The blockage usually first discovered at a tubal X-ray (hysterosalpingogram – HSG). We can insert fine guidewires through the cervix and uterus to diagnose and test the blockage to make sure that it is not simply a spasm or ‘cramp’ of the tubal muscle that is masquerading as a blockage. This is best done at a laparoscopy.

After the diseased tube is removed, 56% of women will have a baby. The conceptions occur mostly within the 20 months after surgery. There is some risk of ectopic pregnancy.


If there is scarring around the fimbria (ovarian end of tube) and the tube is open, then trimming off the scar tissue at a laparoscopy will give a 55% baby rate and a 6% ectopic pregnancy rate.

If the tube is completely blocked at the ovarian end (hydrosalpinx) it means that the inflammation has spread from the uterus along the length of the tube to damage the ciliated hair cells (the transport system for the oocyte). Because of this ciliary damage, the pregnancy rate is much less after surgery.

Most of the principles of microsurgery can be applied by laparoscopic surgery; in particular it provides a superb environment for healing. In the case of blockage of the ovarian end of the tube, it is the condition of the tube, once opened, that determines subsequent fertility. Laparoscopic surgery has a unique niche for removing this blockage.

We have shown that certain factors in a woman’s history predict those who will conceive after salpingostomy by laparoscopy. Baby rates of 24% are achieved with laparoscopic salpingostomy. However, it is important to avoid salpingostomy procedures in women who are susceptible to an ectopic pregnancy after surgery. As we will see, those women are better served by having the tubes clipped near the uterus, or even completely removed, so as to improve embryo implantation and the success rate of IVF.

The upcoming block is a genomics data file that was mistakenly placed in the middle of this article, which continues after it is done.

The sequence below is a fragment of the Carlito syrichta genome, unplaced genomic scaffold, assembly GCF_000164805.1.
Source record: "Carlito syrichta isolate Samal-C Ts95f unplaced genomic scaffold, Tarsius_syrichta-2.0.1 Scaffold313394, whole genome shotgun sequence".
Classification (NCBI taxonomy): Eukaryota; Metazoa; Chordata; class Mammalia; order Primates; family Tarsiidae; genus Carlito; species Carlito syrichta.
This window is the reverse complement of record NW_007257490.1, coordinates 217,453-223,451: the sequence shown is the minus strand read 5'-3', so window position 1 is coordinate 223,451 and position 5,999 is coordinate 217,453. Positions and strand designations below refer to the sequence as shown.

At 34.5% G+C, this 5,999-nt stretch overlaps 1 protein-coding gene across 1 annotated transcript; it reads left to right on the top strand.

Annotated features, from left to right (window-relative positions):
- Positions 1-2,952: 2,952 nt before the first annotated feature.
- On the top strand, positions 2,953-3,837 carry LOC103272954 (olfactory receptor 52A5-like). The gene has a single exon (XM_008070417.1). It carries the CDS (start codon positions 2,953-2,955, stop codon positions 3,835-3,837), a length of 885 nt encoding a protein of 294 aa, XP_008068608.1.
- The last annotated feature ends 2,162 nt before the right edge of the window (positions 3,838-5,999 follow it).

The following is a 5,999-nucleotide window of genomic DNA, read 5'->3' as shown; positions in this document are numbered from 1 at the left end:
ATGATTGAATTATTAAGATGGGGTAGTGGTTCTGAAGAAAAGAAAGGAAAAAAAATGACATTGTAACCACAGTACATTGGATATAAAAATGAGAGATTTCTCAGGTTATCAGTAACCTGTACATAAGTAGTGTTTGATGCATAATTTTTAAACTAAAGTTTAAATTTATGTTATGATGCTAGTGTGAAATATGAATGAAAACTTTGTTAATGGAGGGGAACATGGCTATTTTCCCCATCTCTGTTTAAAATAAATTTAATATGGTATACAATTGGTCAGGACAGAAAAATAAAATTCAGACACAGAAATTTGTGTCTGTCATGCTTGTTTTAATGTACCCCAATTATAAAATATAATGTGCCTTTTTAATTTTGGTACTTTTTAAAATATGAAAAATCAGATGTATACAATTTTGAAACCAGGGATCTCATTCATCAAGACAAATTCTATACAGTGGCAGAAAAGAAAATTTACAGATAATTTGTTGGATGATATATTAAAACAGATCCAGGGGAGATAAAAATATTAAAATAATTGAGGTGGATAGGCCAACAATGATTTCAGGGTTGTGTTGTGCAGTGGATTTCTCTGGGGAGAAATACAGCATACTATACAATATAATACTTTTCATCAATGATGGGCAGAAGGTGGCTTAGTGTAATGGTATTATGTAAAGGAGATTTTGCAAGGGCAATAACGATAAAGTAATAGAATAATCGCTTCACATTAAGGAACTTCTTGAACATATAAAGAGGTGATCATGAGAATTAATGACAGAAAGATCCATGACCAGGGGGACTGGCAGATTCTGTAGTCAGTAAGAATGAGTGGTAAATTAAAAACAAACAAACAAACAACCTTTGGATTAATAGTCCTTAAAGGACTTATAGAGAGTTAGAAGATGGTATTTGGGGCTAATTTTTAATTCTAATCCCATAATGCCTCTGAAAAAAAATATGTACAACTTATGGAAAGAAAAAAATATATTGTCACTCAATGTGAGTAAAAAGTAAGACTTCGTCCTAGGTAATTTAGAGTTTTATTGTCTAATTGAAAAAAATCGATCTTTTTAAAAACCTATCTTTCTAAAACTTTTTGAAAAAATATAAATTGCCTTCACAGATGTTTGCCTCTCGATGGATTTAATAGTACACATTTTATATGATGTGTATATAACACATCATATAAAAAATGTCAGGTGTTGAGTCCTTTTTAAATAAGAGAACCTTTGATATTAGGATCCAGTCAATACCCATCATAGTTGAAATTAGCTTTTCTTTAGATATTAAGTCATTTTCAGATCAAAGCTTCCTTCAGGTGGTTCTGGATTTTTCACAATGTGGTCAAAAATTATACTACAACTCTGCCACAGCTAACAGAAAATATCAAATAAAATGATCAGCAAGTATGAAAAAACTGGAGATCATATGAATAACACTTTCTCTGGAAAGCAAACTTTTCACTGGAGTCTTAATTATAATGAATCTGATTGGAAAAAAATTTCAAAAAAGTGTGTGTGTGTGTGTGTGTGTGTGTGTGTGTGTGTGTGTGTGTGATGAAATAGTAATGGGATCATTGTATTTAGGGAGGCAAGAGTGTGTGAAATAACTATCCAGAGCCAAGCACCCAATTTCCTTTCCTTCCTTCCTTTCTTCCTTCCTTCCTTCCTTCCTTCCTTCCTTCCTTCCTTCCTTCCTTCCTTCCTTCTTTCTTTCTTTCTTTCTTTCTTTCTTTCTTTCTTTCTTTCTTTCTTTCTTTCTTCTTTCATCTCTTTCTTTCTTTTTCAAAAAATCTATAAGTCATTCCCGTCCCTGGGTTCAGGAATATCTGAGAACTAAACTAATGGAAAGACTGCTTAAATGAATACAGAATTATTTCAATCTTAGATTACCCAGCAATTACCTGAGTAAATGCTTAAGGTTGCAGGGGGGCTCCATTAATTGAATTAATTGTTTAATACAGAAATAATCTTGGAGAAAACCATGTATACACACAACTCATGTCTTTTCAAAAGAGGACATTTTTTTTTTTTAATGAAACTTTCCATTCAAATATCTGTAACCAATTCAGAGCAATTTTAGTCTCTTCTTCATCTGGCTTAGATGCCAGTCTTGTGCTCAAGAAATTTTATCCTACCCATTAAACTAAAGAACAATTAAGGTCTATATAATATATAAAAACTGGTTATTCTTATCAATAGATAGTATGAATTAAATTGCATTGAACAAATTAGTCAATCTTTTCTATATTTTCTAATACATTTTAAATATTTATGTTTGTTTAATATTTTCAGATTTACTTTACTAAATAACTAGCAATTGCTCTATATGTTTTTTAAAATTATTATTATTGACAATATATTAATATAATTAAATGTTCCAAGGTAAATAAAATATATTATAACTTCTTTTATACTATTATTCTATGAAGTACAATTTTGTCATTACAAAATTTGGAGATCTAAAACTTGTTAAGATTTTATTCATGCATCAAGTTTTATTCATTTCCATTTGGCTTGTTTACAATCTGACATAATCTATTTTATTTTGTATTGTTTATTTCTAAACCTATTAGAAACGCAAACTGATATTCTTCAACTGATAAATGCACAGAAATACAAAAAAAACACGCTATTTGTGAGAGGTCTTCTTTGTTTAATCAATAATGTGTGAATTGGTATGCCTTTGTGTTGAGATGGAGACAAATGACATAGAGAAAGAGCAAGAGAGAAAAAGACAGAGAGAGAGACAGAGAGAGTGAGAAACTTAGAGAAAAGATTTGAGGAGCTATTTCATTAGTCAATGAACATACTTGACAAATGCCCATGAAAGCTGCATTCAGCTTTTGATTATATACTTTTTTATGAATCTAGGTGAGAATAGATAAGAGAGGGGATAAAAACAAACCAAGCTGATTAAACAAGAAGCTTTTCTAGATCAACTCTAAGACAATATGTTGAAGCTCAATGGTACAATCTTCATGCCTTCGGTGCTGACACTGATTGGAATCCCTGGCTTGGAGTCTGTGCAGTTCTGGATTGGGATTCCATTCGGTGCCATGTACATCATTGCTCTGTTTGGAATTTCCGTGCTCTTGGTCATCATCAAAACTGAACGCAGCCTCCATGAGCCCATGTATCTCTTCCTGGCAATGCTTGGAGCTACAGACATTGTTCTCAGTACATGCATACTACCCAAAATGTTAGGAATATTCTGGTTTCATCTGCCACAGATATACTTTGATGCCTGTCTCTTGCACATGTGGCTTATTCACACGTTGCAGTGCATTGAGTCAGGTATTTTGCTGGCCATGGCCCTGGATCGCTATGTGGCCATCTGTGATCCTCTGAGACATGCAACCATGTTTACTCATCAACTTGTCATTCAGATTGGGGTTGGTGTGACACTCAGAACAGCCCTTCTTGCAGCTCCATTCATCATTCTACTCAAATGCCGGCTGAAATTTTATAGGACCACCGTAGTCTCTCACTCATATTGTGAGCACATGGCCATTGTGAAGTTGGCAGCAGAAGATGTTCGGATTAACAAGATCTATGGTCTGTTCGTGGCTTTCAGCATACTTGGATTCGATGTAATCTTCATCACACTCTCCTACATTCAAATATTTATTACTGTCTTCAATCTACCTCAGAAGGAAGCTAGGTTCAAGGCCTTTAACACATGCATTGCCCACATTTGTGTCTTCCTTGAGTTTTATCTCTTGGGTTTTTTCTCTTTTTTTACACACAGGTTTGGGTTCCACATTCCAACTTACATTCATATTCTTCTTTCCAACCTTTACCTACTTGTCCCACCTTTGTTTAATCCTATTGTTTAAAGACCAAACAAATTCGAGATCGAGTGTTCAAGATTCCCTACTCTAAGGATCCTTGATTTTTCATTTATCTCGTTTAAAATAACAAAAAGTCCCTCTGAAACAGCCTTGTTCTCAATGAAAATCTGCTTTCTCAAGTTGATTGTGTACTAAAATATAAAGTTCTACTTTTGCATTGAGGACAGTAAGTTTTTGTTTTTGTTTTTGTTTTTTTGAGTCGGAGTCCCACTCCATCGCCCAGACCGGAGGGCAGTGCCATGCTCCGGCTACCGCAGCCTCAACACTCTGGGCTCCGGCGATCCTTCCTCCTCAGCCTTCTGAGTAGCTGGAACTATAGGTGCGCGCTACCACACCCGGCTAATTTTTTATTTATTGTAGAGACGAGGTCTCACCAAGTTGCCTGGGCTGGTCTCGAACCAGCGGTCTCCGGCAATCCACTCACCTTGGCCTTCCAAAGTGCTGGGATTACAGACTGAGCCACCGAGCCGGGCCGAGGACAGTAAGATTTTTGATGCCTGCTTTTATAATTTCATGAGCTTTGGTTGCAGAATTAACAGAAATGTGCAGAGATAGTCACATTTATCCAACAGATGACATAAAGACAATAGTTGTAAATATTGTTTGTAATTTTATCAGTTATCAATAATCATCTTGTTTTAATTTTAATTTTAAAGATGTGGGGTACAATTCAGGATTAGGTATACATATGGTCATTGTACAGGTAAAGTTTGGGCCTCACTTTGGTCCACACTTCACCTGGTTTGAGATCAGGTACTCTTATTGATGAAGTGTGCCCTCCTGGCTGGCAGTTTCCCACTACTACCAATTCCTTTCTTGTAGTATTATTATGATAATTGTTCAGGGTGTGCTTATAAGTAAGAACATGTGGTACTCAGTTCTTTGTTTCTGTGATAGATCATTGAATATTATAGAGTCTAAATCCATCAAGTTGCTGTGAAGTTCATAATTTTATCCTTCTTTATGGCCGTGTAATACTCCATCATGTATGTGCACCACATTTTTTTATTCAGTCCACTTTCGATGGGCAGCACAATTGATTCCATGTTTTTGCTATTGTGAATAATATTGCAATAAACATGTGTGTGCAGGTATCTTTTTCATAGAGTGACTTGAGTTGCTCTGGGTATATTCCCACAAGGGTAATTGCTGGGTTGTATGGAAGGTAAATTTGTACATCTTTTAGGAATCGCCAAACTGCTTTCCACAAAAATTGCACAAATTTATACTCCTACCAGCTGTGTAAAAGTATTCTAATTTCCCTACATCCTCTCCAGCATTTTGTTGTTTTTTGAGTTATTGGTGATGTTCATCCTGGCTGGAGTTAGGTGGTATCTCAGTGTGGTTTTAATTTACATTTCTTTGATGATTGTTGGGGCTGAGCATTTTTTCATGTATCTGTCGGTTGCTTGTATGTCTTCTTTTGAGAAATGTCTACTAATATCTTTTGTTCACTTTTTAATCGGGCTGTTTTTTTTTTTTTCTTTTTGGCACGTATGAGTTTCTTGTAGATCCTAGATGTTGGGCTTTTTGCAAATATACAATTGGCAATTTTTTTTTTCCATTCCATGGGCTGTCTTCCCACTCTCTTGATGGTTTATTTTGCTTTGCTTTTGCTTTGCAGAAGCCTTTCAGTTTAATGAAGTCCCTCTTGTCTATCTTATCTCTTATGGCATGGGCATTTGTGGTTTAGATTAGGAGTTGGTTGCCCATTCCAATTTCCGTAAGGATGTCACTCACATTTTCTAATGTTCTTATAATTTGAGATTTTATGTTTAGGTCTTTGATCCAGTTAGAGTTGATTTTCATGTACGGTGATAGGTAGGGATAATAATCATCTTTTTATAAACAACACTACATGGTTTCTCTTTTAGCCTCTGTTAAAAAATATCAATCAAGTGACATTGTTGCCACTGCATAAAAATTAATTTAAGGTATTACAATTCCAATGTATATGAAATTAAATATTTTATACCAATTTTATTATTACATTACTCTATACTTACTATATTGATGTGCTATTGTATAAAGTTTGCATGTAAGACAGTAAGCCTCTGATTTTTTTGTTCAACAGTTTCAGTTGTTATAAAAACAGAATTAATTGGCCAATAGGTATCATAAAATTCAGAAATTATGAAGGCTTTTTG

The benefit of salpingostomy and/or removal of the tubes for embryo implantation

There is evidence that the presence of hydrosalpinges (fluid-filled tubes blocked at the ovarian end) will lead to a significant reduction in the rate of embryo implantation at IVF. This seems to be a physical effect of the tubal fluid within the uterus. We therefore recommend laparoscopically directed salpingostomy for hydrosalpinx to help those women conceive a baby who have little risk of subsequent ectopic pregnancy. For those who have a high ectopic pregnancy risk, then removal of the tube or clipping of the tube are recommended in preparation for IVF. Clearly, full pre-laparoscopy discussion is essential.


Tubal surgery has a unique complementary role with IVF for restoration of fertility. Surgery to join tubes for sterilization reversal, and to remove diseased tube at the junction with the uterus, is front-line therapy that can exceed the success rates of even multiple attempts at IVF. Furthermore, surgery can lead to several successive pregnancies from a single intervention. This is especially important since recent studies show conclusively that the majority of couples undergoing IVF do not wish to complete 3 cycles of IVF, largely for psychological reasons.

Surgery does not bear the same profound risk of multiple pregnancy as does IVF.

Salpingostomy has a special niche role in selected women with hydrosalpinx. Tubal removal and/or clipping are otherwise important for those who are best treated by IVF, so as to improve embryo implantation.

The condition of the fallopian tubes ultimately determines whether pregnancies will result from tubal surgery. Conversely, the condition of the fallopian tubes does not determine whether pregnancies ensue from IVF (unless a large hydrosalpinx is visible on pelvic ultrasound). Therefore, the prospects of pregnancy after IVF are complementary to prospects of pregnancy after tubal surgery and provide additional benefit. For this reason, infertile couples may wish to avail themselves of either or both options.


Fortunately, all tubal surgery, except for reversal of sterilization, is covered by the medical services plan. The cost of reversal of sterilization totals about $5,500. This amount includes payment for operating room services, anaesthesia and microsurgery.